Simplify, standardize, automate. It’s a common mantra. Simple is good for the bottom line, complex is bad. Right? Well, not quite…

Complexity has a potentially big upside, as research published in McKinsey Quarterly highlights. The McKinsey case study illustrates that when companies see complexity as a challenge to be managed, not simply as a problem to be eliminated, they can generate additional sources of profit and competitive advantage.

The trick is to know what kind of complexity a business has.

Institutional complexity stems from strategic choices about organizational and operating systems. It’s a consequence of the number of nodes and interactions within an organization. It’s about geographies, customer segments, business units, products, regulatory jurisdictions and manufacturing locations.

Individual complexity is defined by McKinsey as “how hard it is to get things done”. It’s the complexity that the vast majority of employees face – typically due to poor processes, confusing roles, or unclear accountability.

McKinsey’s research suggests that most executives focus on institutional complexity. They tend to have a blind spot when it comes to individual complexity – even though it also directly affects the bottom line:

“Managing individual complexity is important: the companies reporting that they didn’t have much of it also had the highest returns on capital employed and returns on invested capital.”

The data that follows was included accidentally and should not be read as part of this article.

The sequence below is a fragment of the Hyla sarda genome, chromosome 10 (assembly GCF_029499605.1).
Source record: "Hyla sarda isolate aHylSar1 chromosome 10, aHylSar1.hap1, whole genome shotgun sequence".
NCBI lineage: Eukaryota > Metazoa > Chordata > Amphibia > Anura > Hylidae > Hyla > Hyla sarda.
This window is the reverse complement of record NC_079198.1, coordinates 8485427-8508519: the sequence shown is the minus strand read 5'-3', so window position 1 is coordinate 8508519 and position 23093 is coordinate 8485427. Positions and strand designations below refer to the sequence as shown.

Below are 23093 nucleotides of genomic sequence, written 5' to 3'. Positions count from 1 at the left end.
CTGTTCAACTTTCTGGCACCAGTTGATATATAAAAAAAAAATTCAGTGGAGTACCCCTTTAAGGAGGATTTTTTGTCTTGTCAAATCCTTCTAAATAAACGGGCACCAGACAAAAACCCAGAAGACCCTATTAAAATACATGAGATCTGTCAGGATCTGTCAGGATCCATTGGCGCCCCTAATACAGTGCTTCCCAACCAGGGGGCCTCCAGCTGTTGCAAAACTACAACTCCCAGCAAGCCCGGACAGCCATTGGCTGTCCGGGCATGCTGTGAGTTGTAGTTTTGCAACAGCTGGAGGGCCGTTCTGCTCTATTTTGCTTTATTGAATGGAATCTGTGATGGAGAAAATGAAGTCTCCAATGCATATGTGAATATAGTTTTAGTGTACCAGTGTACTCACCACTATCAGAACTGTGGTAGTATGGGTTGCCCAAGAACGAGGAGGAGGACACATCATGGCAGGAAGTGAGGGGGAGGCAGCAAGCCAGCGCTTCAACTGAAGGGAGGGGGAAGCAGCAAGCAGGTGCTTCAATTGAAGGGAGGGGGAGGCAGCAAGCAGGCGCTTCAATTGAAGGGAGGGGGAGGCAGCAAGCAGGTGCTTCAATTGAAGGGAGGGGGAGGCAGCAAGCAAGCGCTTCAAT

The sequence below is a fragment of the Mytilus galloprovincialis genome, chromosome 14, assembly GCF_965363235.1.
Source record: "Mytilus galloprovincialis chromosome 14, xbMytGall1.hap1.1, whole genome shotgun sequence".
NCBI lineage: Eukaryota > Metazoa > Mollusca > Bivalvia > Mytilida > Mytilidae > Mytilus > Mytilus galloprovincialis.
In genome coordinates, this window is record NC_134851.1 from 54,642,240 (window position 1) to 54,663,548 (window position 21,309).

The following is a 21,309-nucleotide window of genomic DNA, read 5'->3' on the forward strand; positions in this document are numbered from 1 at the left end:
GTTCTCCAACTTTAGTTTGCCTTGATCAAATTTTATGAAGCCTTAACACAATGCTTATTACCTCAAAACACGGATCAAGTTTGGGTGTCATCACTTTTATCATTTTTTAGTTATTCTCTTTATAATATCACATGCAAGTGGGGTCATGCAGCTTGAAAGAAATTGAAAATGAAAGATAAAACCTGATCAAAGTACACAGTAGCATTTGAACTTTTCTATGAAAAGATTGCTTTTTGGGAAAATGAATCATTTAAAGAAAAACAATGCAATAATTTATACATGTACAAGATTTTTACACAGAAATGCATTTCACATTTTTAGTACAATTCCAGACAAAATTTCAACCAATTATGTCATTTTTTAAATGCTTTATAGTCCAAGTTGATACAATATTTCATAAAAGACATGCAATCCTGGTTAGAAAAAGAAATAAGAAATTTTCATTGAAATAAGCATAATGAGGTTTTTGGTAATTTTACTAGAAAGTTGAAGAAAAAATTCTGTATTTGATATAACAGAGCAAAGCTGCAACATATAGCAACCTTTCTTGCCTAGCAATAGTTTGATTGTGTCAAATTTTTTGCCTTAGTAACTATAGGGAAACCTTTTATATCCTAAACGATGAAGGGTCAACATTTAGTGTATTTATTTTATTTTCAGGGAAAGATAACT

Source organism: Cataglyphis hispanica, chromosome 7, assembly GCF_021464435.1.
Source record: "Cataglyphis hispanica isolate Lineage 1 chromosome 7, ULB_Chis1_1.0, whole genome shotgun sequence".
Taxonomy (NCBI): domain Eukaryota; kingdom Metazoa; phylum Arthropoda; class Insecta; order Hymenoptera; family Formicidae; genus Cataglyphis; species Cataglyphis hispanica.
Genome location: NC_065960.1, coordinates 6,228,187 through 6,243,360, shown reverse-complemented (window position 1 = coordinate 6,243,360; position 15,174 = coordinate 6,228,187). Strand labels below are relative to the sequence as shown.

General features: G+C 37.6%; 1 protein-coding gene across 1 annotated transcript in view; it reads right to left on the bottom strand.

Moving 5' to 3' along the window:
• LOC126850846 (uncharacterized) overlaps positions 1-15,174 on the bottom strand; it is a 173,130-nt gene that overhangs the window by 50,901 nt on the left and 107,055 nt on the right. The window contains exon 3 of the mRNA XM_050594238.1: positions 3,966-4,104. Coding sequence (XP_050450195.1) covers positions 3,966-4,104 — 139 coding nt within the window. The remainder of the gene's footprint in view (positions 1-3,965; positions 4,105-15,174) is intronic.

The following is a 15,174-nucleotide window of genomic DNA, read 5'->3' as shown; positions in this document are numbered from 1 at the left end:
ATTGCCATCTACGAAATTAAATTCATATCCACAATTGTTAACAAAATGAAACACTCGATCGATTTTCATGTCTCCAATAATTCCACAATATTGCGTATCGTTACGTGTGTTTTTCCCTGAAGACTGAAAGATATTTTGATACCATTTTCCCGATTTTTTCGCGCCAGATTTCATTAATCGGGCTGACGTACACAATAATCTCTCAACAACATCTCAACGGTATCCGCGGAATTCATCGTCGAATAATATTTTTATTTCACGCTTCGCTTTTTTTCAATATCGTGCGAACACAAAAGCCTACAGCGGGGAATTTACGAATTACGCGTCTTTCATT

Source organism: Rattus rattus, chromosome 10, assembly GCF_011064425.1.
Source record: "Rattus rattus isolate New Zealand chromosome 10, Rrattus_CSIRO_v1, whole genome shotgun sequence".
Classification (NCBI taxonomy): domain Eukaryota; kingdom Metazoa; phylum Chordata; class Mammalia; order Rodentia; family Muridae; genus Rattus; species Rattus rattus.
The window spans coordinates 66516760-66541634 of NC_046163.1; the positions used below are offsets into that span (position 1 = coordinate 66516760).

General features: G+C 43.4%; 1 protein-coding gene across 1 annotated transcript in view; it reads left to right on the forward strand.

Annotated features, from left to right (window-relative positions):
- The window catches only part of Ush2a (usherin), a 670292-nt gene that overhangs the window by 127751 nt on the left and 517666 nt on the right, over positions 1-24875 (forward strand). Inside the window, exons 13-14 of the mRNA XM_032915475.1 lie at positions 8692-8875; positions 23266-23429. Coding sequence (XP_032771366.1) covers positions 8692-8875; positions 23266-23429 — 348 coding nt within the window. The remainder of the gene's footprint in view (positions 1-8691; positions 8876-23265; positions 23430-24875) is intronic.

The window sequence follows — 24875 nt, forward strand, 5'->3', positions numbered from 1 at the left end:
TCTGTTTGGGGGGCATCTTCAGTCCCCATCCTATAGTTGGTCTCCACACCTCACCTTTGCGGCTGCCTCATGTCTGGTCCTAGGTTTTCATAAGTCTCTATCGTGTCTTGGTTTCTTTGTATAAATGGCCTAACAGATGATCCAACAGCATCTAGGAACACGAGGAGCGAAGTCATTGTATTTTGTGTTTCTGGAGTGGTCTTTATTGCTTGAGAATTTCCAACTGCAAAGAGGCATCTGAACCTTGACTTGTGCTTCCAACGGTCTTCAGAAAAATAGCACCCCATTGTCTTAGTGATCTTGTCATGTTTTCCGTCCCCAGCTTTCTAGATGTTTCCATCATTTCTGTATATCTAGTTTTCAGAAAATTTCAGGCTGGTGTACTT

Reducing individual complexity delivers strategic value, it’s not just a nice-to-have. If individual complexity is effectively managed, then the organization can scale to much higher levels of institutional complexity, with all the strategic advantages that can bring.

But McKinsey cautions against simply attempting to standardize all processes. That can often be costly, it can make roles more complex, and anyway uniform global processes may be a chimera in practice.

Instead, it suggests a focus what really matters in individual complexity: on clear accountability, control and coherence – and especially across the Business-IT divide:

“Companies suffer most from complexity when processes and their supporting IT systems don’t communicate.”

Which certainly fits with my experience, listening to clients. There are jaw-dropping hidden costs arising from confusion in roles and accountability across end-to-end processes. And similarly enormous costs of IT failure where IT and the business are not speaking the same language.

If BPM is defined correctly, then it’s a C-Level issue. BPM is not about new ways to automate, it’s a far broader canvas. Process excellence goes way beyond just standardising and automating. BPM is about the management, adoption and continual improvement of every process, whether automated or not. And it’s about wrapping in compliance, risks and controls so that it becomes possible to manage the business in 3D.

Framed in this way, BPM is the key to reducing individual complexity – “making it easy to get things done” – whatever the level of institutional complexity.

Which is why savvy CIOs see BPM as the strategic issue that it really is.